With that out of the way, I want to provide the reasons for this decision.

As I have noted previously, I have been struggling with mental health issues for some time now. I am being treated for generalized anxiety and depression, and though my condition has improved, I’m still not where I feel I need to be to properly commit the time and effort needed to being an effective publisher.

At the end of last year, I was diagnosed with additional physical health issues that will require surgery and treatment. While none of them are life-threatening, they are an additional weight that requires my attention.

As most people who have known me a while also realize, publishing has always been my love, but it has never been my primary income source. Like a lot of micro presses, I have a proverbial “day job,” and that day job has become increasingly more complex over the last few years.

All of these issues impacted my decision. However, I also have to confess to what may have been the final straws. AI…and authors behaving badly.

I am spending four to five hours a week trudging through submissions just to weed out AI-generated trash. I have editorial assistants who actually read and review the submissions, but I still look at every submission myself first to make sure I am weeding out the obvious junk before wasting their time, otherwise the submission response rate would take 20 months. Just over the weekend, I rejected twenty obviously AI generated submissions. My inbox is flooded with it.

Meanwhile, Amazon and other ebook retails are pushing full-steam ahead to promote AI-generated content at the expense of real authors and artists. Publisher who actually pay authors and artists and editors now have to compete with AI-generated material churned out in bulk and sold at 99 cents. And while it is easy to shrug this off if you are outside the industry and claim, “Well, the cream rises to the top,” anyone that has been around the industry long enough knows that what rises to the top is what Amazon’s algorithms push there. And the AI bots are much better at manipulating the algorithms that real people.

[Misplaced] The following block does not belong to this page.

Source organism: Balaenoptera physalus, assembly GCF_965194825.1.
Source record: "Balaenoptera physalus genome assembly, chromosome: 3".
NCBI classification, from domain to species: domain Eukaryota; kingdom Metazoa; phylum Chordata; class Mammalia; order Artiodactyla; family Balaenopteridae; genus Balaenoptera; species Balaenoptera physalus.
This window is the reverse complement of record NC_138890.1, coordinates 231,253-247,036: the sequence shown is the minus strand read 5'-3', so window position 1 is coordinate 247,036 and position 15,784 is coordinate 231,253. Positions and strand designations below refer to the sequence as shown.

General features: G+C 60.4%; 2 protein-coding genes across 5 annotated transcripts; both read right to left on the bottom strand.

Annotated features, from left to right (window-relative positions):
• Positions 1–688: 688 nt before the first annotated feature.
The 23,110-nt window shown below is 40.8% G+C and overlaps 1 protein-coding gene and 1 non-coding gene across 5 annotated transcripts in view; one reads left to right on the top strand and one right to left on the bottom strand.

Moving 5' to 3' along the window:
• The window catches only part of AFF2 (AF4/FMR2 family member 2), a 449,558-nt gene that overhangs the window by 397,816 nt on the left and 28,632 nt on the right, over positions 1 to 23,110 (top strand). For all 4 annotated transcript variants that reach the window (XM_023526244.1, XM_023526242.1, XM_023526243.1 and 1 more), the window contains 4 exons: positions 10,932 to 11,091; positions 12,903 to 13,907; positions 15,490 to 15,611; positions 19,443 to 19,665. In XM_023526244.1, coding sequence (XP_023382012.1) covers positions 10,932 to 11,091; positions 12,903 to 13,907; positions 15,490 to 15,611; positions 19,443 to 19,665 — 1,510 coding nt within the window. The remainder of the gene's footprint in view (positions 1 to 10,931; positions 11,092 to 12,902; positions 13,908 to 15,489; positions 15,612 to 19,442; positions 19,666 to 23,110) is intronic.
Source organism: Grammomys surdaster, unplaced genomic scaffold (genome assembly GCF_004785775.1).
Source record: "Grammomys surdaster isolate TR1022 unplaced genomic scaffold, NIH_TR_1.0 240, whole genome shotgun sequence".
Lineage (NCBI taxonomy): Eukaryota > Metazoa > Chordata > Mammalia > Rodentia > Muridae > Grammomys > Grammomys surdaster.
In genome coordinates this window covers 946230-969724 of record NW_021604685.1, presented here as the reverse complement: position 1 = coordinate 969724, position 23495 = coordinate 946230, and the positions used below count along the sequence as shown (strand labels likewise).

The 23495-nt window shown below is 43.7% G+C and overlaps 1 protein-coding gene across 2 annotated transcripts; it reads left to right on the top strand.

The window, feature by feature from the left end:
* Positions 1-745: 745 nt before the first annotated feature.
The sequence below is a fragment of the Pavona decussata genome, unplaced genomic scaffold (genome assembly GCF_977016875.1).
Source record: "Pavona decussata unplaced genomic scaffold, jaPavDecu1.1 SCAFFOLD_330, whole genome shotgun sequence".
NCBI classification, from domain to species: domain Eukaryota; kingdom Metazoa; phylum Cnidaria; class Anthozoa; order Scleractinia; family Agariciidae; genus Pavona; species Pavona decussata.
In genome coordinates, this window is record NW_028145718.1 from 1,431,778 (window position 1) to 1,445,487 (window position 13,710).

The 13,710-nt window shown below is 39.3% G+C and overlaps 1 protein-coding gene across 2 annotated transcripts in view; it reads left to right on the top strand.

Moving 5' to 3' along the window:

Two to three times a month, I need to fight with Amazon over negative reviews that get spammed on multiple books because an author got upset about a story being rejected. Or I get some snark response back about how my reviewers need better training, or that I am not a “real” editor, or something outright vulgar. Or I get a prank call to my phone. These sort of people have always lurked around the industry, so I am not unaccustomed to dealing with them. But it seems like they have grown more emboldened, and there seems to be this weird social currency tied to the bad behavior now.

With everything else I have going on right, I do not have the mental energy to deal with these people.

To be clear, the majority of authors and artists I have worked with over the decades have been wonderful. But the number of badly-behaving individuals, and the increased level of hostility they bring to the industry, has gotten to be too much.

My goal is to have everything closed down by the end of the year. Emails to Bards and Sages will still be active, so if you are an author or artist or publisher with questions, you will still be able to reach me. The Contact page will get updated with this information to make it easier to communicate. Social media accounts will also remain active so I can be reached through those as well.

To those of you I have had the pleasure of working with over the decades, thank you for being a part of Bards and Sages Publishing. I am extremely proud of the works we produced over the years and I hope you are as well.

With Love and Respect,

​Julie Ann Dawson